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Mac Studio Exposed: The Full Teardown and the Accessories You Need

The Mac Studio is one of the most exciting and interesting computers Apple has released in recent memory. The purpose-built workstation is turning heads both inside and outside the fold of Apple devotees thanks to a robust (and frankly un-Appley) inclusion of I/O on both the front and back of its small aluminum enclosure, and the latest iteration of Apple’s in-house silicon, the M1 Ultra—a chip the company calls “the most powerful chip ever in a personal computer.”

The M1 Ultra brings monstrous amounts of horsepower. But it’s spec checkboxes like support for up to five displays and the playback capability for up to 18 streams of ProRes 422, 8K video that quickly explain why this Mac lives up to the “Studio” in its name.

From the moment it was announced at Apple’s “Peek Performance” event in March, we knew we had to get our hands on this thing. And with the Studio delivered safely into our OWC Studio, our buddy Brady got to work, digging into this machine’s deepest, darkest secrets.

Featured in the video above is the M1 Max model of the Mac Studio specced thusly:

  • 10 core CPU
  • 24 core GPU
  • 64GB of RAM
  • 512GB of storage

In the video above, Brady gives you the unboxing experience (The way the box opens like a blossoming flower? 🤤) and runs a set of performance benchmarks. He also performs a full teardown of the machine, giving you an up-close look of all the interesting design aspects that make the Studio such a powerhouse.

As Brady points out, there is an abundance of connectivity capability on this machine, including six Thunderbolt 4 ports, two USB-A ports, and that beautiful SD card slot. Nobody wants all of that glorious I/O to go to waste, so Brady also gives you three selections from the OWC lineup that pair perfectly with the Studio:

OWC Thunderblade

OWC Thunderblade NVMe-drive RAID blazes through workflows when tethered to a Mac Studio.

Like the Mac Studio, the Thunderblade is built with studio professionals in mind. This is a four NVMe-drive RAID that absolutely blazes through 4K workflows. Plus, it features a fanless design with a heat-dissipating chassis that generates no noise while you record.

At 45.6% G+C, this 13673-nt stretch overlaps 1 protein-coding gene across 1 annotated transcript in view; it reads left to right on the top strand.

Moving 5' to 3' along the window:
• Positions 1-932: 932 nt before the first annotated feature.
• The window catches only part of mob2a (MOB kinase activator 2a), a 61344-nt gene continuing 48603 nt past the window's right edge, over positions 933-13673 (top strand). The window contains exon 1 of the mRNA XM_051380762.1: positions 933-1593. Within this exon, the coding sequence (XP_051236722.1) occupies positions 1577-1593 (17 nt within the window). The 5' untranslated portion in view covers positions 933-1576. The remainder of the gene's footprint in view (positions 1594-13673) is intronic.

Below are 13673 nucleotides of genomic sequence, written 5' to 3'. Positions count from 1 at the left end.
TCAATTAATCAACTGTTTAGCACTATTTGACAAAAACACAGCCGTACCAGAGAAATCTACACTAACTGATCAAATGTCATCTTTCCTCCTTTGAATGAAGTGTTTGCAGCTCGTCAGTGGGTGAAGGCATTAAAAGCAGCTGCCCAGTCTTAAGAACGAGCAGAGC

Check it out on MacSales: OWC ThunderBlade (

OWC Envoy Elektron

OWC's Envoy Elektron provides 10 Gigabit USB-C transfers on the go.

In the event that you’re forced to pull yourself from the bliss of working on a Mac Studio, at least you can always throw OWC’s Envoy Elektron in a pocket or bag and rest assured that your files will transfer quickly. The Elektron features 10 Gigabit USB-C transfers in a rugged, uber-portable construction.

Check it out on MacSales: OWC Envoy Pro Elektron – USB-C Portable Storage Solution (

miniStack STX

OWC's miniStack STX expands Thunderbolt 4 connectivity and storage space.

All of these OWC products go great with the Mac Studio, but only one of them perfectly matches the computer’s footprint: the miniStack STX. Not only is this a Thunderbolt 4 hub that adds even more I/O to the Studio, it’s also a SATA bay for expanding your storage.

Check it out on MacSales: OWC miniStack STX (

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  • I want to purchase an M1 Mac Studio. How do connect my two monitors with DVI connections to the Thunderbolt4 ports?

  • Great, but what is and what is not user upgradable? Microprocessor? RAM? SSD? That is probably the most important information.

    • No, no, and no. These facts have been known since shortly after it’s release and have been reported just about everywhere.

  • The Studio is an elegant package, but I would love to see the same components in my 2013 Trashcan Mac Pro. Should not be difficult to do! Just have to sort out the cooling.